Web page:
HOW do we become acquainted with the world in which we live? and what are the realities in and for experience?
It might seem at first sight that these are questions which we could well afford to pass over. What does it matter, to those who wish to interpret nature, how we become acquainted with it? May we not leave to psychology the discussion of the manner in which the universe of things is mirrored in consciousness and how the images in the mirror are formed? We wish in the first instance, at any rate, to interpret the reality itself, not merely its presentment in consciousness. But what is the reality itself? If we reply that it is that which casts the image on the mirror, the question must still arise: How then do we get beyond the mirror so as to become acquainted with this reality?
Is it then necessary for the astronomer to preface his treatment of the solar system with an account of the processes by which we become cognisant of the existence of the sun, moon, and planets? Is it requisite that the biologist should discuss the manner in which animals and plants are perceived through the channels of sense before he proceeds to deal with them under the conditions laid down by the methods of organic science? Must the chemist and the physicist render an account of how matter and energy enter into the field of consciousness before they lay before us their conclusions as to the molecular, atomic, and (one must now add) subatomic mechanics of the universe? By no means. Each science has its special field of work, and within that field takes certain preliminary facts as data that is to say, it begins to build on a basis of common experience. None of the sciences which deal with what we may call departmental interpretations of nature need inquire into the manner in which the basal facts with which they are concerned are known (if indeed they are so known) as existences independent of the mental faculties of those who investigate them. But it is otherwise when the results won through such departmental study are organised into a complete whole. It is otherwise when we desire to reach a comprehensive explanation of nature in relation to man. For then the question must arise: What is nature? And this is tantamount to an inquiry as to the manner in which we become acquainted with the world in which we live, so that we may thus disclose the order of reality with which we are concerned in the investigations of science. In other words, we have to examine the foundation of that common experience which the several departmental studies take for granted at the very outset of their researches. No doubt such inquiries open up questions which are regarded, and rightly regarded, as metaphysical. But they must be faced, especially if we are to consider the claims of what is known as naturalism to afford a valid interpretation of nature which shall satisfy all the needs of the inquiring mind. I revert then to the question: How do we become acquainted with the world in which we live?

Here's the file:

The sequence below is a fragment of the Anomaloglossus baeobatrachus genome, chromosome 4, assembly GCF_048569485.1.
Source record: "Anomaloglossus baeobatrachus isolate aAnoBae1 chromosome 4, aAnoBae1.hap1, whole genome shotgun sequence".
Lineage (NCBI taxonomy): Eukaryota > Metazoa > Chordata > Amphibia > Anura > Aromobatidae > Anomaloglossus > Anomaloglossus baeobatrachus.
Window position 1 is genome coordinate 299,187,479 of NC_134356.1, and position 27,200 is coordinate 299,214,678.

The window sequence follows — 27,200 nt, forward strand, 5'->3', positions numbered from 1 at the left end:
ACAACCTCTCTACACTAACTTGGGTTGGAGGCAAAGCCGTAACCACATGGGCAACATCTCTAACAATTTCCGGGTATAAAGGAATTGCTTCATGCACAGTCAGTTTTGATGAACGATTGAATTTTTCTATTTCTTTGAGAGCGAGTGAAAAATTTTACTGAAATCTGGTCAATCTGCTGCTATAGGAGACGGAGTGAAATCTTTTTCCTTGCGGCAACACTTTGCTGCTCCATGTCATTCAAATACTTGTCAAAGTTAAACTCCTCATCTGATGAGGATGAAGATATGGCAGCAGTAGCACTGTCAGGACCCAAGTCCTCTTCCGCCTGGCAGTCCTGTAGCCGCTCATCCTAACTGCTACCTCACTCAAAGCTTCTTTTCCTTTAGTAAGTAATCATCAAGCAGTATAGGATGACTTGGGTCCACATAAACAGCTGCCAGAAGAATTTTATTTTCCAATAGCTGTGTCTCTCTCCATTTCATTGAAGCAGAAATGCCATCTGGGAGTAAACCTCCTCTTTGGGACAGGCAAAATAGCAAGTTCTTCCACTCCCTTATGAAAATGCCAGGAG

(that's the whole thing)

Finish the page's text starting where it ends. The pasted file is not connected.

Now the world is a somewhat unmanageable item to deal with as a whole. Let us therefore take a small sample. There is a rose-bud, tangible, delicately formed, sweet-scented, warm-tinted, out there on the table before me. Let that be our sample of the world as given in practical experience. I suppose we may agree that if, say, half a dozen common sense people, who shall be our sample of mankind, see, touch, smell, and handle this little blossom, it is as real as any object of experience can possibly be the scent and colour as real as the size, shape, and resistance to the touch. Now each individual, when he sees it, has a visual impression or presentation. But the impression at once suggests that if we reach out our hands towards the rose-bud we can take it up, feel it, and touch it; or if it be out of reach we can walk towards it and then become further acquainted with its properties. And if we convey it to our noses we shall experience its fragrant scent. An impression which thus carries a suggestion of other modes of impression which has meaning in terms of other kinds of experience is raised to the level of perception. Thus the impression is a bit of experience and apart from other modes of experience gained in the same kind of way through the avenues of other senses it has no practical meaning for us.